In my relatively short stint as a guide at Londolozi I have been witness to some remarkable sightings already, but maybe none as bizarre as a pair of mating giraffe.
It all started with some excellent skills from expert tracker, Jerry Hambana, when he spotted the Finfoot female leopard lying beneath a Guarri thicket. The young female leopard was stalking a herd of impala that were grazing in an open area in the northern section of Londolozi. To the leopard’s misfortune a dazzle of zebras caught scent of her and alerted the impala of her presence, sending them out of her reach.
A daughter of the Nhlanguleni female, born into a litter of two, both of which survived to independence.
As she settled back down again I looked into the distance and noticed two giraffes step out from the thicket into the clearing. After having a closer look through my binoculars I could see that it was a male and a female. The male was sticking very close to the female, following her when she walked and resting his chest on her rear whenever she stopped. He was obviously interested in mating with her. I pointed this out to my guests.
Jerry explained that he had only ever seen giraffe mate twice in his 36 years at Londolozi and that even though the male pursues the female for hours – sometimes for days on end – the copulation only lasts for a second. Soon everybody on the vehicle was more fixated on the courtship ritual between the tallest land mammals than the leopard who was now resting in the shade.
We moved closer and watched this fascinating interaction for over half an hour as the male followed the female around like a shadow. At one stage the male bent over and tasted the female’s urine which is how the male can tell whether the female is in oestrus/a reproductive state, which she clearly was in due to the male’s persistence. (For more detail on how giraffe are attracted to one another read Rich Laburn’s post on “How Giraffe Mate” ).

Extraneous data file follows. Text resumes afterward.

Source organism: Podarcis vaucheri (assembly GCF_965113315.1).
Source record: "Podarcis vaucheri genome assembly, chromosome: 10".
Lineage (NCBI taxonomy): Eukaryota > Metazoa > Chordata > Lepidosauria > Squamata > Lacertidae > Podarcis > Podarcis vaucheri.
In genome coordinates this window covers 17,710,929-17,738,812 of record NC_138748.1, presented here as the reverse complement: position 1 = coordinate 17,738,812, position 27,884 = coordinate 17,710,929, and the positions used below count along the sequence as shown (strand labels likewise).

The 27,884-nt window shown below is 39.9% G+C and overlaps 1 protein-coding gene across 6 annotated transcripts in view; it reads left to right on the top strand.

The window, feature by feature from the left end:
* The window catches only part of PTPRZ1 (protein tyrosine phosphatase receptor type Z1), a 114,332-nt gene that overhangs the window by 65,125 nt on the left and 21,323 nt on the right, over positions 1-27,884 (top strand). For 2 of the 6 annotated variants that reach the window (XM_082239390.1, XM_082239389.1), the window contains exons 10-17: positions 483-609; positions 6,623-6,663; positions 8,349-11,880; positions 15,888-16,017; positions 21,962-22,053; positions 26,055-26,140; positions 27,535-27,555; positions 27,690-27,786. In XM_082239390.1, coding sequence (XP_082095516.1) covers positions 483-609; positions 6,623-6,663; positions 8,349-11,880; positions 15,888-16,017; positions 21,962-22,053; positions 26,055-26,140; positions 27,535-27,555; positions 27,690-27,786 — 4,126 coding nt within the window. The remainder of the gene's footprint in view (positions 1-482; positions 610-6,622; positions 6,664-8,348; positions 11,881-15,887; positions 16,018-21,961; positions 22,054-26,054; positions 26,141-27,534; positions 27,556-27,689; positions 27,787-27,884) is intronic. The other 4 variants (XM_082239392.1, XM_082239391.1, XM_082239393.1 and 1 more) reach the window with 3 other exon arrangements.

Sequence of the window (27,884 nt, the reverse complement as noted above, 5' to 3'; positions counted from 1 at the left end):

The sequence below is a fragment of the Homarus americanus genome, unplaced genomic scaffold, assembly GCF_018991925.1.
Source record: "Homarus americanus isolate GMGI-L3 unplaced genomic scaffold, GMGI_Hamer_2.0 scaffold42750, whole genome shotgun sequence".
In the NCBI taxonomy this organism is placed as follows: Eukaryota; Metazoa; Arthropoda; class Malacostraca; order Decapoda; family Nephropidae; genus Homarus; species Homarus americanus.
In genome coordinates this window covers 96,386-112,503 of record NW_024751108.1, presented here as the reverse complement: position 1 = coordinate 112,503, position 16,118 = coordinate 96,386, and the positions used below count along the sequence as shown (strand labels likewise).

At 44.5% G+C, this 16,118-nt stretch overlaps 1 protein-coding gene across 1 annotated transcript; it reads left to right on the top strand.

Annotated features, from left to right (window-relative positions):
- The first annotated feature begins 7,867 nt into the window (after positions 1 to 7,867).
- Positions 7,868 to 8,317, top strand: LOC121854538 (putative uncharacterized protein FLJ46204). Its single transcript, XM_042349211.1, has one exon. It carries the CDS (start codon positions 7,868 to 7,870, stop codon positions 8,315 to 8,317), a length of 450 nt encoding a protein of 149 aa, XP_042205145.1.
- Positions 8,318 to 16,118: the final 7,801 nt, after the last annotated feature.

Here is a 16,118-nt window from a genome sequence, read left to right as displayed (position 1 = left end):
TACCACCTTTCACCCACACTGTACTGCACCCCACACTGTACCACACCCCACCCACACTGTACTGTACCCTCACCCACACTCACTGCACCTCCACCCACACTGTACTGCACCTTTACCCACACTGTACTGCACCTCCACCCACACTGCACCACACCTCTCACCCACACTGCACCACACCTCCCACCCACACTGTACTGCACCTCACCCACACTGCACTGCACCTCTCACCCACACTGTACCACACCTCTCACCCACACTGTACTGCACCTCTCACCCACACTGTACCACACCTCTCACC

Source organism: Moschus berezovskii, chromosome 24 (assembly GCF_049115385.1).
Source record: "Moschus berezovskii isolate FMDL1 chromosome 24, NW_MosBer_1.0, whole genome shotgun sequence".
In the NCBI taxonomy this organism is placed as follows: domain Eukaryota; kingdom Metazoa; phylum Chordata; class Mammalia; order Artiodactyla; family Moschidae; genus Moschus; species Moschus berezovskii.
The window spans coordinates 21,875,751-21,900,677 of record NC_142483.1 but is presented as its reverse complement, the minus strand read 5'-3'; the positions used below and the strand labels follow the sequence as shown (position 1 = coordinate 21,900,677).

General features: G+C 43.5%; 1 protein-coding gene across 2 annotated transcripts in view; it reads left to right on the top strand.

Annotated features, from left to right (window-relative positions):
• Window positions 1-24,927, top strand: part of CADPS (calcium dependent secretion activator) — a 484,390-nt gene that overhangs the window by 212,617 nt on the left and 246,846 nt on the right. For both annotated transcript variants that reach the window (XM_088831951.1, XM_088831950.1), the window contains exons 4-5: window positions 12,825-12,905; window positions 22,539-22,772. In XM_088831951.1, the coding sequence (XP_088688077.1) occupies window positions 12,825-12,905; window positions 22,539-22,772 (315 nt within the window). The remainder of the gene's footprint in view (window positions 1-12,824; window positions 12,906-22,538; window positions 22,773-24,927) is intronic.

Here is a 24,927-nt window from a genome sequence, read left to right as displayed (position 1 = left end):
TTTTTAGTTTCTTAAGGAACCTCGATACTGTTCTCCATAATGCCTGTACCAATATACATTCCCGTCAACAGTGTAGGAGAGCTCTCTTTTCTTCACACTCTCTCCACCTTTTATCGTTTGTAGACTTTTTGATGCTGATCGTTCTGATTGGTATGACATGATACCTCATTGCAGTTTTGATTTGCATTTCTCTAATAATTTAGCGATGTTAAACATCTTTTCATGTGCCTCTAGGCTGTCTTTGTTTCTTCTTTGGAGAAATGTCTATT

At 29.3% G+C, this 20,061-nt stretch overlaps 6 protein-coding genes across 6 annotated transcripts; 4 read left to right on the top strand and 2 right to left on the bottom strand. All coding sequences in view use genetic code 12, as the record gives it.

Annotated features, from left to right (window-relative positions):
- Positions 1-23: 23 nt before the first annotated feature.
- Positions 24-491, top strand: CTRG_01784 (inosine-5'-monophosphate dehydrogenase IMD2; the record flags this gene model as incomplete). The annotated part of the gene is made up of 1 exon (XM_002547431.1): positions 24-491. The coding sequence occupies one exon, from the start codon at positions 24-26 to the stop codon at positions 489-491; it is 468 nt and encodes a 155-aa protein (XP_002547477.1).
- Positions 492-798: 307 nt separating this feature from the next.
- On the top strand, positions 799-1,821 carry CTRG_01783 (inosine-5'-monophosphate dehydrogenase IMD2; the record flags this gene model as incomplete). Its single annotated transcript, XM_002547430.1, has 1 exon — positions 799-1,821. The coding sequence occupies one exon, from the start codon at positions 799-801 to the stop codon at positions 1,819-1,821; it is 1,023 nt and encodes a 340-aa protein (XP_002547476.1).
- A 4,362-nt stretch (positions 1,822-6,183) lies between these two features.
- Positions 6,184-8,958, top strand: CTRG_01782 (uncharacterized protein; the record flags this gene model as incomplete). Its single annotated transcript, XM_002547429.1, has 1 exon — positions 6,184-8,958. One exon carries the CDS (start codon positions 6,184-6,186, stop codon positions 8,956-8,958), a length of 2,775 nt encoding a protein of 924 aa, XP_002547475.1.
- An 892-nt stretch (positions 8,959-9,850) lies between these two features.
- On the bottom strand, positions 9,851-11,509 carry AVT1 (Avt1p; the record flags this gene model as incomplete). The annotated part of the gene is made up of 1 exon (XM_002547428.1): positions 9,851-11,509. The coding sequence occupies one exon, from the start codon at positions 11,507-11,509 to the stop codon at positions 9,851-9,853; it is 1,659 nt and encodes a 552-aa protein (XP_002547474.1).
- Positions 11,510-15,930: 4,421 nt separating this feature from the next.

On many occasions the male tried mounting the female but each time he was unsuccessful as she took two or three steps forward, meaning that he missed his chance. This behaviour – which if you will allow me to label ‘playing hard to get’- is the female’s way of maximising the chance of a more dominant male in the area to pick up her scent and displace the current suitor so that the strongest genes are passed on. Just as we decided that we would watch one more attempt and if the male was unsuccessful we would carry on with our afternoon the male leapt forward, catching us and perhaps even the female by surprise, and finally succeeded in mounting her for just long enough to copulate.
It was an amazing spectacle to see such tall, bulky animals perform what seemed like an impossible task and we all revelled in the giraffe’s success by marvelling in hushed tones and giving each other high fives. Jerry was not wrong at how brief the encounter is but thankfully my guest, Sabrina Davis was at the ready and captured the moment that is so rarely witnessed.